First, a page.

A Science-Based Strategy to Lift Stay-at-Home Orders in Small to Mid-Sized Communities

We’re more than a month into quarantine, and communities across the US are beginning to talk about relaxing stay-at-home orders. My town of 100,000 is tucked in between the Cascade Range and high mountain desert of Oregon, away from large urban areas. In our mostly rural half of the state, people are getting antsy.

My County Commission will be meeting on April 23rd to discuss a strategy for reopening our community. Other elected officials will do the same in coming weeks.

All of us want to get back to “normal,” to open businesses, and to see our friends and family, but we must proceed with caution. If we don’t, the results could be catastrophic.

I write this as a trained scientist with a PhD in population genetics, a field closely aligned with epidemiology, and the author of a book about pandemics. I want to share some considerations that should guide the strategy for moving forward in communities like mine. The safety and wellbeing of our communities depends on it.

First, let me recap some crucial scientific facts, which should guide decision making. The novel coronavirus known as SARS-CoV-2, which causes the illness COVID-19, has a set of characteristics that epidemiologists have long identified as being necessary for a pandemic. Make no mistake, SARS-CoV-2 is much more dangerous than the flu.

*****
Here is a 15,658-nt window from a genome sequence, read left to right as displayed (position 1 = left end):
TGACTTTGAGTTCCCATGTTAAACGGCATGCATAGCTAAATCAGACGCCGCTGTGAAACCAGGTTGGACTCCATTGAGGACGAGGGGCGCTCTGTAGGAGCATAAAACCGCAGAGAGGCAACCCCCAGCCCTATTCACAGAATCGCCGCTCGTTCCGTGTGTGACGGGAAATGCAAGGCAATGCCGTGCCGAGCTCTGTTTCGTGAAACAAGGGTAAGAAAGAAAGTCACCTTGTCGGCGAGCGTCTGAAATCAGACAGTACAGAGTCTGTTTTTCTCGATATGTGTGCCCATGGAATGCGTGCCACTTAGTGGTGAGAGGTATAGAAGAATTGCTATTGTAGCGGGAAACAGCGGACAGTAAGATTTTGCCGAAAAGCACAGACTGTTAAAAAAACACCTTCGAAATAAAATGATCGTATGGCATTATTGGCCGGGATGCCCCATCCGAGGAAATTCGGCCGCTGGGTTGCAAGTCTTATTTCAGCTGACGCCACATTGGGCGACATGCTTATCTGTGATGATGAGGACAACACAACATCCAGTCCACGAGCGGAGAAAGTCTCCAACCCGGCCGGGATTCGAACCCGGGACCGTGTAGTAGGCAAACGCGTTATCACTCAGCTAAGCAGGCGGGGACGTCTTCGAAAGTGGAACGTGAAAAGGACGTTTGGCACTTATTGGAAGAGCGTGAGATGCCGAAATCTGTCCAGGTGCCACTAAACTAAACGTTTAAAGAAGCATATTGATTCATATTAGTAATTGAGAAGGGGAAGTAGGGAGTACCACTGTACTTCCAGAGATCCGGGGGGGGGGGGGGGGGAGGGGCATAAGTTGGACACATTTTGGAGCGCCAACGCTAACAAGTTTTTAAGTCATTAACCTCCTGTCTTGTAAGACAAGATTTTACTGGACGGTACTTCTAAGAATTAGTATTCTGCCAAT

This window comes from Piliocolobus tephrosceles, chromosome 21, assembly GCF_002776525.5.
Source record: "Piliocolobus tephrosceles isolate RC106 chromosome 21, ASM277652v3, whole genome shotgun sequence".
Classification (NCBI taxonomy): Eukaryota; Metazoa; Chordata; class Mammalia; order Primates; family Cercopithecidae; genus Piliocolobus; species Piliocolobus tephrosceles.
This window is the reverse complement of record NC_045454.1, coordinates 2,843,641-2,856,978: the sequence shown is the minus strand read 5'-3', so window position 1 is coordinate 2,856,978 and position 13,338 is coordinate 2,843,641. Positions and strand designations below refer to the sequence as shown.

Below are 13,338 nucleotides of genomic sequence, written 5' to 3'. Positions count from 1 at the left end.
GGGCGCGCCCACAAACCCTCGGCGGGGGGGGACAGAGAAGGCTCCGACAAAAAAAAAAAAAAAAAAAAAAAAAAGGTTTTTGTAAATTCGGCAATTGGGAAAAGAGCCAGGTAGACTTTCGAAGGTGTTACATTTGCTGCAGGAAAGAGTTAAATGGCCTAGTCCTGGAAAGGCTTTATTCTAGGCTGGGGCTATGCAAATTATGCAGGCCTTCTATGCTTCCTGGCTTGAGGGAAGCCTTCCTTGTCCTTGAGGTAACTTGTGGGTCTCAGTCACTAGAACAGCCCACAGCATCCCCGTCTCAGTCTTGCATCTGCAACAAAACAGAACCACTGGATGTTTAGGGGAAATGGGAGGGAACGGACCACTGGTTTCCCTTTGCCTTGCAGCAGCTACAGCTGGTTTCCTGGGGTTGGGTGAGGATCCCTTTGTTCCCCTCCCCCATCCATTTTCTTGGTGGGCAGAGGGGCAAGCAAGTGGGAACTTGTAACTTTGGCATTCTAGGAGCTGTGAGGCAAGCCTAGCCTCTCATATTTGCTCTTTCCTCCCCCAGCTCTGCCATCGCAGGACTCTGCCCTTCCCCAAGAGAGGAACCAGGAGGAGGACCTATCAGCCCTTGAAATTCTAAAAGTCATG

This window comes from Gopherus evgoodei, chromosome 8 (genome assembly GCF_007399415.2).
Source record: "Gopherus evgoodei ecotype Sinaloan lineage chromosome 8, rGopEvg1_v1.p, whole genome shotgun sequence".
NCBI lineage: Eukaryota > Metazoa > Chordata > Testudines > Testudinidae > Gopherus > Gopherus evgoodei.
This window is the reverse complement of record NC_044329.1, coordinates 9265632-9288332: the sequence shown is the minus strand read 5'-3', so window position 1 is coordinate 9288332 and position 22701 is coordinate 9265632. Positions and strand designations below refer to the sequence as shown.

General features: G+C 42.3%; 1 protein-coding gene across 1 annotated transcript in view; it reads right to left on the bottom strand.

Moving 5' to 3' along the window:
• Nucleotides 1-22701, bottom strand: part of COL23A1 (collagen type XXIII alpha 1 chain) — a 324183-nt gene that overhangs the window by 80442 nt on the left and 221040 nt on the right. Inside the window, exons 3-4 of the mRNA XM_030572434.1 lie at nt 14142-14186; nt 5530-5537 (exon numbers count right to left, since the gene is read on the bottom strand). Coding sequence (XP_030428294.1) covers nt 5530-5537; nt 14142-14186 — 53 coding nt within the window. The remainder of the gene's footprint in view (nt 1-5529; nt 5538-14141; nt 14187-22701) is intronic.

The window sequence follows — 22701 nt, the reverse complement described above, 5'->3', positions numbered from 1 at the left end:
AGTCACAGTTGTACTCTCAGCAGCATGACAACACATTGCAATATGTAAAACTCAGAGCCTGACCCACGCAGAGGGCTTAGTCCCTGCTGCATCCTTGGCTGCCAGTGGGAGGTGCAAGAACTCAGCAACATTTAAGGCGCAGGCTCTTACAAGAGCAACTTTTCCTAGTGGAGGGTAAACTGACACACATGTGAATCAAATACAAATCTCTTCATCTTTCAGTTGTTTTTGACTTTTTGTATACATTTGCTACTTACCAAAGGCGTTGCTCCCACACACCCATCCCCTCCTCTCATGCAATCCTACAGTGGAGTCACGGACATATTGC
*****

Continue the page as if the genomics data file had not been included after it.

1. It has a long silent period in which an infected person has no symptoms but can still spread the virus to others. (Estimates are hard to pin down but from 10–48% of transmissions could be by people without symptoms.)
  2. It is highly infectious, meaning that an infected person can spread the infection easily. Consider the case of the woman from Charlotte, who was infected by touching a contaminated pin pad at her pharmacy.
  3. It is highly variable in its effects. For some, the virus is lethal. Others have barely a sniffle. This variability increases the likelihood of spread.

At some point, we will likely be able to manage this disease in the same way we manage the flu or chickenpox, through a combination of widespread vaccine use and herd immunity (a state in which most people in the community have been exposed to the virus and developed immunity to it).

Unfortunately we are at least 18 months, and probably longer, from this point. What do we do in the meantime? The reality is that for the next 18–24 months life will not be “normal,” but we can survive it. We must urge our elected officials to take steps now to help our communities stay safe during this critical period of time. I have seven specific areas that should be part of our strategy for reopening businesses.